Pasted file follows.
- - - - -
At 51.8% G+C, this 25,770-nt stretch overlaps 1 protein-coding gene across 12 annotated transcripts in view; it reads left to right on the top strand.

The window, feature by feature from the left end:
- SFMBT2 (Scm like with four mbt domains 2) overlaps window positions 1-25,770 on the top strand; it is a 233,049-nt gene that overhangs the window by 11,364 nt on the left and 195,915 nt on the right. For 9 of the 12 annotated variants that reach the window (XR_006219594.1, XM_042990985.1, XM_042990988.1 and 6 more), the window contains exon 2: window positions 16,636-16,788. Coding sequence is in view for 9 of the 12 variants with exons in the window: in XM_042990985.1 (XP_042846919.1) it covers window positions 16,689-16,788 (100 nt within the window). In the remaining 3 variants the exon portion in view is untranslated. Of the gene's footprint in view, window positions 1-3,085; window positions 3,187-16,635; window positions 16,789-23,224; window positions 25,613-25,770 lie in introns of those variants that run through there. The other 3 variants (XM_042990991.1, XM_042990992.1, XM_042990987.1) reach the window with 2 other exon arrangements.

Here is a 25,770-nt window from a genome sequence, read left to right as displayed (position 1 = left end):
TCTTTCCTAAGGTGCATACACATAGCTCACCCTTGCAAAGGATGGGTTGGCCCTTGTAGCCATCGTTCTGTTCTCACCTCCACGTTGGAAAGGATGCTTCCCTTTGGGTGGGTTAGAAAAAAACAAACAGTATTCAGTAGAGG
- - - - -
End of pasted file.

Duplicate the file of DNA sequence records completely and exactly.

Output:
At 51.8% G+C, this 25,770-nt stretch overlaps 1 protein-coding gene across 12 annotated transcripts in view; it reads left to right on the top strand.

The window, feature by feature from the left end:
- SFMBT2 (Scm like with four mbt domains 2) overlaps window positions 1-25,770 on the top strand; it is a 233,049-nt gene that overhangs the window by 11,364 nt on the left and 195,915 nt on the right. For 9 of the 12 annotated variants that reach the window (XR_006219594.1, XM_042990985.1, XM_042990988.1 and 6 more), the window contains exon 2: window positions 16,636-16,788. Coding sequence is in view for 9 of the 12 variants with exons in the window: in XM_042990985.1 (XP_042846919.1) it covers window positions 16,689-16,788 (100 nt within the window). In the remaining 3 variants the exon portion in view is untranslated. Of the gene's footprint in view, window positions 1-3,085; window positions 3,187-16,635; window positions 16,789-23,224; window positions 25,613-25,770 lie in introns of those variants that run through there. The other 3 variants (XM_042990991.1, XM_042990992.1, XM_042990987.1) reach the window with 2 other exon arrangements.

Here is a 25,770-nt window from a genome sequence, read left to right as displayed (position 1 = left end):
TCTTTCCTAAGGTGCATACACATAGCTCACCCTTGCAAAGGATGGGTTGGCCCTTGTAGCCATCGTTCTGTTCTCACCTCCACGTTGGAAAGGATGCTTCCCTTTGGGTGGGTTAGAAAAAAACAAACAGTATTCAGTAGAGG